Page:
How Kenya achieved 6.3 per cent growth

Kenya National Bureau of Statistics Director General Zachary Mwangi (left), Principal Secretary Department of Planning Julius Muiya (centre) and Treasury CS Henry Rotich during the launch of 2019-2022 economic survey at KICC. [Beverlyne Musili/Standard]
Kenya’s economy grew by 6.3 per cent last year lifted by good rains that helped agriculture – the biggest pillar that contributed more than a third of the wealth.

Sufficient rainfall also meant that food prices were stable to keep inflation down while the spillover was felt in other sectors, including manufacturing and electricity generation.

“I am delighted to note that the agriculture sector growth accelerated from a growth of 1.9 per cent in 2017 to 6.4 per cent in 2018. The growth was mainly driven by a marked improvement in crops and animal production,” said Treasury CS Henry Rotich.

Production of horticulture, tea, maize and coffee soared to overturn depressed yields in 2017 when the country faced a prolonged drought whose impact was compounded by political tensions in the election year.

Mr Rotich added that the country had received more than two million tourists, a record high, which is attributable to the stable political environment following the “handshake” and withdrawal of travel advisories.

Tourism reported the biggest growth at 16.6 per cent to earn the country a record Sh157 billion, according to the Economic Survey 2019 released yesterday.

“The improved performance in the tourism sector is attributed to stable political environment, withdrawal of travel advisories, improved security and investor confidence in the country,” said the CS.

Compared to agriculture, however, the tourism sector is much smaller, meaning that despite reporting the significant increase, the overall impact on the economy is minimal.

More than Sh3 trillion in wealth was created in the agriculture sector.

Rotich said the transport sector was second after agriculture. Injecting Sh711 billion into the Kenyan economy, with part of the push coming in from the Standard Gauge Railway.

“One of the key sub-sectors that contributed to this growth is rail freight traffic, that more than tripled to 3,544 thousand tonnes in 2018, mainly due to the introduction of freight transportation services on the SGR,” he said.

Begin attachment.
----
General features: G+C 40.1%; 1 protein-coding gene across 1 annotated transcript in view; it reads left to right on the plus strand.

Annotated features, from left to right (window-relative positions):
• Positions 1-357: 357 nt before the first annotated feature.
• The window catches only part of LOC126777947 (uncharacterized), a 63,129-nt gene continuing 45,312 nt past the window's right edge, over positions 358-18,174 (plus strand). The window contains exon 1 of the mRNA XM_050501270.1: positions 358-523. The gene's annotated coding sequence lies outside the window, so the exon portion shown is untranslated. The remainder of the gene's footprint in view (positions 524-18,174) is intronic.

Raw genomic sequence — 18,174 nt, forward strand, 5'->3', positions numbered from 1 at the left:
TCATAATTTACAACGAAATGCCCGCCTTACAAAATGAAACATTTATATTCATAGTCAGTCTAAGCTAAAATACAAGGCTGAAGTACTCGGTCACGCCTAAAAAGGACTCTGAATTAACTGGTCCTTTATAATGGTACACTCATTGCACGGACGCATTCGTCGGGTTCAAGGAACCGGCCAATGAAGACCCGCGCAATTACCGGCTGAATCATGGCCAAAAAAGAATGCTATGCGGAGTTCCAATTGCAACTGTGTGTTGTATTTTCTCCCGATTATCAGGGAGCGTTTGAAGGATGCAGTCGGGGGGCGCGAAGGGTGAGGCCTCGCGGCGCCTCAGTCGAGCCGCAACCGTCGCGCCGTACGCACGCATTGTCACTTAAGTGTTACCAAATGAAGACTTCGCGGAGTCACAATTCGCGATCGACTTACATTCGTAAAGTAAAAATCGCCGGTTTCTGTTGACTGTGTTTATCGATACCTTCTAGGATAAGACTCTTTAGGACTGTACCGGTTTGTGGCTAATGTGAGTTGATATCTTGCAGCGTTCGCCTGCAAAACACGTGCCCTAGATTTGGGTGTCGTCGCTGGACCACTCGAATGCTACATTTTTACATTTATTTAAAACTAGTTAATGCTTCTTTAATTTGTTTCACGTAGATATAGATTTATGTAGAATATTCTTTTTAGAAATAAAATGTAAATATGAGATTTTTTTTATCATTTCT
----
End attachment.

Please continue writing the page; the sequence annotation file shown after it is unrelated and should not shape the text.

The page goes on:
More cargo

Pushing more cargo to the SGR enabled the State to capture the contribution of the transport sector, which has previously been majorly informal.

SGR earned Sh9.8 billion from ferrying cargo and Sh1.7 billion from passenger service – more than double the previous year.

Rotich averred that the transport sector also benefited from the heavy investment in the development of roads, ports and the railway.

Transport as a sector accounted for 8.8 per cent of the Sh8.9 trillion economy.

Manufacturing, which grew 4.2 per cent from the previous year, contributed Sh689 billion.

Other sectors, which lifted the economy, are telecommunication and financial services which consist of commercial banks, insurance firms and money transfer services.

Kenyans moved Sh3.9 trillion via the mobile phone, making communication one of the most important sectors.

Rotich projected that the tourism sector would remain vibrant this year as seen from the trend in tourist arrivals so far.

Further growth, he said, would be realised from the construction sector where the Government is planning to build affordable housing, which is one of President Uhuru Kenyatta’s development agenda.

Robert Shaw, a Nairobi-based economist, said the good rains received last year was the main reason all sectors thrived coming from a “horrible” 2017.

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Kenya’s economyEconomic Survey Report 2019